In Django, the
UPDATE ... RETURNING functionality is not directly supported out of the box. The
UPDATE ... RETURNING statement is specific to certain databases (e.g., PostgreSQL), and it allows you to update rows in a table and return the updated values in a single query.
However, in Django, you can achieve a similar effect by performing two separate queries: one for the update and another for fetching the updated data. Here's how you can do it:
Let's assume you have a model called
MyModel with a field named
some_field that you want to update and return its new value.
# models.py from django.db import models class MyModel(models.Model): some_field = models.CharField(max_length=100)
In your view or any other part of your Django code, you can perform the update and retrieve the updated data as follows:
from django.db import transaction from myapp.models import MyModel def update_and_return_value(pk, new_value): with transaction.atomic(): # Update the record MyModel.objects.filter(pk=pk).update(some_field=new_value) # Retrieve the updated data updated_record = MyModel.objects.get(pk=pk) return updated_record.some_field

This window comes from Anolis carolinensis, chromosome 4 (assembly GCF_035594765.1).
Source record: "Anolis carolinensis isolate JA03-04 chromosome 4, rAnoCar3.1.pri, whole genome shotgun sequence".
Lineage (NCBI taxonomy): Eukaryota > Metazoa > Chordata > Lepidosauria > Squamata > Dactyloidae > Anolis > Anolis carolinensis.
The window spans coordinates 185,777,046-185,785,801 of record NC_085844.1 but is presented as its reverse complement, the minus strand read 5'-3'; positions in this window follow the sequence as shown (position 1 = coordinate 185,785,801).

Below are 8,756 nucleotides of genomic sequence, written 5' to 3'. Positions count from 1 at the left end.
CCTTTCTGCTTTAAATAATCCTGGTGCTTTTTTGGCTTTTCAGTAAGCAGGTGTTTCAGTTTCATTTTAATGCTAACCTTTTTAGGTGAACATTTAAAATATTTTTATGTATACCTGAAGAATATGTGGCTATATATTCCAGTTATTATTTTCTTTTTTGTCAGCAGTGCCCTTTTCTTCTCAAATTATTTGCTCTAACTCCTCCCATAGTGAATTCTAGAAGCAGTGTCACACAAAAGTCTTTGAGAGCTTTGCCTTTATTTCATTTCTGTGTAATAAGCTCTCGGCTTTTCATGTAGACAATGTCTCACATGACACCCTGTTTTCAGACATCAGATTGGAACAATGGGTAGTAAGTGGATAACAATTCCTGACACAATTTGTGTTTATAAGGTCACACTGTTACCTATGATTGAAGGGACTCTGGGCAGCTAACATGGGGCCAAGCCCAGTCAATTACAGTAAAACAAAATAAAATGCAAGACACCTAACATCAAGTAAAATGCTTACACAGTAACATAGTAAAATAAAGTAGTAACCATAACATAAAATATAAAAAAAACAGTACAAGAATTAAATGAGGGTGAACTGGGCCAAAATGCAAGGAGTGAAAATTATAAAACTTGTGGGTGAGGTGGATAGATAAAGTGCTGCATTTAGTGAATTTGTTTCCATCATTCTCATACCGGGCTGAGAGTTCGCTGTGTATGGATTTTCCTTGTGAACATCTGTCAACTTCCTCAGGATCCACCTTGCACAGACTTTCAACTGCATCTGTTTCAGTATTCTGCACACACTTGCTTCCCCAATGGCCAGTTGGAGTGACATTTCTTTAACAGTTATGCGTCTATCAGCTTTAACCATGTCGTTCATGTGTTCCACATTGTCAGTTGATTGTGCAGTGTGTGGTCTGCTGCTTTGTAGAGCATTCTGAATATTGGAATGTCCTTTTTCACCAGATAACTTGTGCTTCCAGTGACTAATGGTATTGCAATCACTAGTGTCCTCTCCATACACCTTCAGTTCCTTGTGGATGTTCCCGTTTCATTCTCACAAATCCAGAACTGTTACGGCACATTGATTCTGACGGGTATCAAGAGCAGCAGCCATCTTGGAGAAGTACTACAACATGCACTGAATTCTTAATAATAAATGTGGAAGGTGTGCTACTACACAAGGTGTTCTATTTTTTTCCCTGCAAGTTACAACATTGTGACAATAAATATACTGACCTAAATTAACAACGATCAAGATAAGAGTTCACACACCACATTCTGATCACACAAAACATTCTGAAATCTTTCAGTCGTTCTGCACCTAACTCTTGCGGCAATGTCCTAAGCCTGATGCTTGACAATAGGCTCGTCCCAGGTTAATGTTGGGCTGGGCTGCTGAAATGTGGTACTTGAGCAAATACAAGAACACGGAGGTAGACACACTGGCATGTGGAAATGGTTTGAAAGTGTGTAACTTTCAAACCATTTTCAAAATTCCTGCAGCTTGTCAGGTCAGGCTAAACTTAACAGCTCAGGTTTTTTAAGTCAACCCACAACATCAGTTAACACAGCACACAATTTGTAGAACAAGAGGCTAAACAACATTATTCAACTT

In this example, we first use
update() to update the
some_field value for the specific record identified by
pk. Then, we use
get() to fetch the updated data with the new value of
some_field. The use of
transaction.atomic() ensures that both the update and retrieval operations are executed within a single database transaction.
While this approach is not as concise as the
UPDATE ... RETURNING statement, it achieves a similar result by updating the data and fetching the updated value in a single database transaction.
Keep in mind that the exact implementation might vary depending on your specific use case and database backend. Also, note that not all databases support the
RETURNING clause in their
UPDATE statements, so the two-query approach is a more generic solution that works with various database backends supported by Django.